Euler Hermes, once one of Greensill Capital’s biggest credit insurers, has potential exposure to the failed supply-chain finance group through a policy covering its German bank against business fraud.
A unit of Europe’s largest insurer Allianz, Euler Hermes is one of the big three underwriters of trade credit insurance, and was a key provider to Greensill Capital until it had to pay a claim last year resulting from the default of former FTSE 100 hospital operator NMC Health.
The collapse of Greensill into administration in March has rocked the metals empire of Sanjeev Gupta, which was one of the company’s biggest borrowers. Lex Greensill, the founder of the eponymous company, told MPs last week that he had first met Gupta, whose companies are grouped together into the GFG Alliance, through an executive at Euler Hermes in around 2015.
Euler Hermes no longer has exposure to Greensill through trade credit insurance, Allianz’s group chief financial officer Giulio Terzariol said at its first-quarter results last week. But it did provide some so-called fidelity insurance, Terzariol said, adding that it had not “come into play”.
The Euler Hermes policy covers Greensill Bank, according to a person familiar with the matter.
Fidelity, or business fraud, insurance covers a company against financial losses caused by “intentional unauthorised actions” of trusted third parties. That includes the company’s employees, from the board of directors down, according to the insurer’s marketing material.
In March, Germany’s financial regulator, BaFin, filed a criminal complaint against Greensill Bank’s management for suspected balance sheet manipulation, after a forensic audit by consultancy KPMG. The bank failed “to provide evidence of the existence of receivables in its balance sheet that it had purchased from the GFG Alliance Group”, BaFin said.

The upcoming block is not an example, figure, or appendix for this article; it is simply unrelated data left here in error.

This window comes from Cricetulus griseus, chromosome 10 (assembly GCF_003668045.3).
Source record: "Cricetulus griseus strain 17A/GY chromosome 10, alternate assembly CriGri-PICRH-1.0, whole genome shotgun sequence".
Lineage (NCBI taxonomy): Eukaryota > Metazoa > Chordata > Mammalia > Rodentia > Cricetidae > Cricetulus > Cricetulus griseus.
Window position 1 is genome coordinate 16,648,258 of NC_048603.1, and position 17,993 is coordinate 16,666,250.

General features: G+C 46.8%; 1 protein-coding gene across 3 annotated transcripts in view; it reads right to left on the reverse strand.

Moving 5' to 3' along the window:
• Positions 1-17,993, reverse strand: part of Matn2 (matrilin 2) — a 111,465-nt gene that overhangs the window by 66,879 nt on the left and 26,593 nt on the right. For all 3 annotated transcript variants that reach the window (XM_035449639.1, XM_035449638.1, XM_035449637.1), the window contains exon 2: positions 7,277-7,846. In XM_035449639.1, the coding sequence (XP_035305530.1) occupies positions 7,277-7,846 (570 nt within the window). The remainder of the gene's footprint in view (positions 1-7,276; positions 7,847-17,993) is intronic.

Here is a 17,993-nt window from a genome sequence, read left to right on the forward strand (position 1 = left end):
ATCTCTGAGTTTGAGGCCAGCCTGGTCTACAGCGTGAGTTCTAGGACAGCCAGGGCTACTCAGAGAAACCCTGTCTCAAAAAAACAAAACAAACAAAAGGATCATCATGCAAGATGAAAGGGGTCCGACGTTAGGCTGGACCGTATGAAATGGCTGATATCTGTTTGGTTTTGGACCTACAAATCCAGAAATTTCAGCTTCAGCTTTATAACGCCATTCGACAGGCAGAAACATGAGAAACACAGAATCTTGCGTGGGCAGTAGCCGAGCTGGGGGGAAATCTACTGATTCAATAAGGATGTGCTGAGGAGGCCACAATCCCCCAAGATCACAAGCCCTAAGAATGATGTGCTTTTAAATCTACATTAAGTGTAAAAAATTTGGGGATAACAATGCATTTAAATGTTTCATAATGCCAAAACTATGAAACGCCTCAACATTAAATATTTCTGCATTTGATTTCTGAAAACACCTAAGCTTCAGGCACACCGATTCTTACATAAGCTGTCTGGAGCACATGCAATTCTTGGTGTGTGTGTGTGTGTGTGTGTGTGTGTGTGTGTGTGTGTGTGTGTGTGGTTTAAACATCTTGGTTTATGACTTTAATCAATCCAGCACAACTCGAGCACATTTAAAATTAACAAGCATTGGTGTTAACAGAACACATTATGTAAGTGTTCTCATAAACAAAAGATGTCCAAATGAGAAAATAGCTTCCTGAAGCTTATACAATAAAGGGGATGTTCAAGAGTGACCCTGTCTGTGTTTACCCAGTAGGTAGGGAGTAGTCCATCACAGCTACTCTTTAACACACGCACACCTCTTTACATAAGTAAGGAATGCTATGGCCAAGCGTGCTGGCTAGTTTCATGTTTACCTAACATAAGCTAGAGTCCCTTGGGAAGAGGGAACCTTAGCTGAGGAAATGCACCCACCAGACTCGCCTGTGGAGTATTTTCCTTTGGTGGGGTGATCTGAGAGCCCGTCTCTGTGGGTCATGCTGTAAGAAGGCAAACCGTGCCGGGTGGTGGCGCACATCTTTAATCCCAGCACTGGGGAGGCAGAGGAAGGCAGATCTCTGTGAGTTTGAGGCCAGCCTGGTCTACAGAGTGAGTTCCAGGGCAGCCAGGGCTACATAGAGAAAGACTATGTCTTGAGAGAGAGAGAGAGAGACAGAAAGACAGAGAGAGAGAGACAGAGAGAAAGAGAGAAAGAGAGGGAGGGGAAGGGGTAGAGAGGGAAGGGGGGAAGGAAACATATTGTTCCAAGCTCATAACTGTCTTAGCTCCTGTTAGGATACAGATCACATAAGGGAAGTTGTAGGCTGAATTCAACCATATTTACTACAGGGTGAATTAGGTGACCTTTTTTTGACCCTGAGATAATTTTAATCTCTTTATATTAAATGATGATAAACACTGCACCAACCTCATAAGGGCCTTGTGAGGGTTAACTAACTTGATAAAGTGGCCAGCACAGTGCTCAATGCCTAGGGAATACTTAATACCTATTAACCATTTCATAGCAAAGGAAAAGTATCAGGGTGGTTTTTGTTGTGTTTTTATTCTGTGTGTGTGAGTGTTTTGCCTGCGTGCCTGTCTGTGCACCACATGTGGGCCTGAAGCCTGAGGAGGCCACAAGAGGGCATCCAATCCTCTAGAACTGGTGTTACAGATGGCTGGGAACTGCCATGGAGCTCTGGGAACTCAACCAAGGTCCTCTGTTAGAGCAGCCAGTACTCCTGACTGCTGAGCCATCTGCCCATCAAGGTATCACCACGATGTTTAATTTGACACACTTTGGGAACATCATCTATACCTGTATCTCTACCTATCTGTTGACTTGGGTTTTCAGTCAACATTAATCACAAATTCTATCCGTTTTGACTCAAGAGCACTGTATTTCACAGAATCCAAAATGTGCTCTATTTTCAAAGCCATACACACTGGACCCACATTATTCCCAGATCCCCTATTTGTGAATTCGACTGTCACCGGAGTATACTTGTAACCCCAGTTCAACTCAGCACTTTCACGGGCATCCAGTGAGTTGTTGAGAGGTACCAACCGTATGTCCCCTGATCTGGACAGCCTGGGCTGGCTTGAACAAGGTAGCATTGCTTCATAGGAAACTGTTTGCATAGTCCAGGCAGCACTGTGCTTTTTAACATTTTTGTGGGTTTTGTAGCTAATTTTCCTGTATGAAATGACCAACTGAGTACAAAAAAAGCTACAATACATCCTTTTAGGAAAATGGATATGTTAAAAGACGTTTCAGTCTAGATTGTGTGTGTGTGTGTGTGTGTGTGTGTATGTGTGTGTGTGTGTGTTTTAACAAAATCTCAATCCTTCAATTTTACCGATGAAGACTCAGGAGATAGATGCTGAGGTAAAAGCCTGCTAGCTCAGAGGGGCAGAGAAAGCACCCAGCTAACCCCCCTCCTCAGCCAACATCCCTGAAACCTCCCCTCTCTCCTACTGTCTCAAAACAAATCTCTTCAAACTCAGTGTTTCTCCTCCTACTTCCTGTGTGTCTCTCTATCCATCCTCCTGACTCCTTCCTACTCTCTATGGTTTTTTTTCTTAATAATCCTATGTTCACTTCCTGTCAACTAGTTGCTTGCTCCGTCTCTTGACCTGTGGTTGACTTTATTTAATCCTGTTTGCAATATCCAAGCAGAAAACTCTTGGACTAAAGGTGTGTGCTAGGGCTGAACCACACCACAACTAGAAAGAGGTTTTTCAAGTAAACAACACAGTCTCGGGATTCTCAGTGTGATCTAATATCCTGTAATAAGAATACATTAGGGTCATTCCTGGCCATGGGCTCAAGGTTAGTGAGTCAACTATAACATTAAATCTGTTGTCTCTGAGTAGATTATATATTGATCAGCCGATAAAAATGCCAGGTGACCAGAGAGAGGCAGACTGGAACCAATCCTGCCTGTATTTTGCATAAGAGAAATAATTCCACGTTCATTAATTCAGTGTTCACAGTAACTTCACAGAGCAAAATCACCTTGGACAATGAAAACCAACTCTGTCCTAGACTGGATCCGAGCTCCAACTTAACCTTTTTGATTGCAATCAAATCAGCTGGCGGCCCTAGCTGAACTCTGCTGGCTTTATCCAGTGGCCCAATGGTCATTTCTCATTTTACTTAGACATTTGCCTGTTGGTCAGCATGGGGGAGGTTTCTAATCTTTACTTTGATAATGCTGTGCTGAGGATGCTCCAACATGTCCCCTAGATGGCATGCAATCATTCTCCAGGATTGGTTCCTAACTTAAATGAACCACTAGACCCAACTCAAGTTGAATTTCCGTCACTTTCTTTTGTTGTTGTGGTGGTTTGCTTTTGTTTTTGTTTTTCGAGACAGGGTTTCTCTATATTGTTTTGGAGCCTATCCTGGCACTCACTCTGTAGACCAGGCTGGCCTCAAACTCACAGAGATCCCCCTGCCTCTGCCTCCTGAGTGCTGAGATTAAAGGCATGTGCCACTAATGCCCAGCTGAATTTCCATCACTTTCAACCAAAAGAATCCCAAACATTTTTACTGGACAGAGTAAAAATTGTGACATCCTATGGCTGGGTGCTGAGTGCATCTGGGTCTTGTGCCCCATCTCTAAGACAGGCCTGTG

Euler Hermes declined to comment, including on the size of the policy. Greensill Bank’s administrator Michael Frege, a partner at law firm CMS Hasche Sigle, declined to comment.
Bremen criminal prosecutors told the Financial Times that five former executives of Greensill Bank are under criminal investigation, and that their houses have recently been searched.
Greensill told MPs last week that there had been no criminal charges laid against staff of Greensill Bank. Under the German criminal code, potential suspects are only formally charged at the end of an investigation if public prosecutors file an indictment to a judge — this often happens months, if not years, after a probe begins.
On Friday, the UK’s Serious Fraud Office launched an investigation into suspected fraud at GFG including its financing arrangements with Greensill Capital. GFG has denied wrongdoing said it would “co-operate fully” with the probe.
The NMC-related claim paid by Euler Hermes last year was referred to by Greensill and the company’s adviser, former UK prime minister David Cameron, in their appearances before MPs last week. They gave it as an example of insurance working properly to protect investors from losses.
But insurance experts have told the FT that the string of client defaults suffered by Greensill last year, and the loss of Euler Hermes, were key moments in the lender losing support of the trade credit insurance market.
In April last year, Euler had the third largest exposure to Credit Suisse’s biggest supply chain finance fund, which packaged Greensill’s loans into investments, behind Insurance Australia and Japan’s Tokio Marine, according to a document seen by the FT. At that point, Euler underwrote 12 per cent of the credit risk in the $5bn fund.
The other two of the big three trade credit underwriters, Coface and Atradius, never insured Greensill, according to people familiar with the matter. Greensill’s business model ultimately collapsed after it failed to replace Tokio Marine, which told Greensill in September 2020 that it would not renew its cover.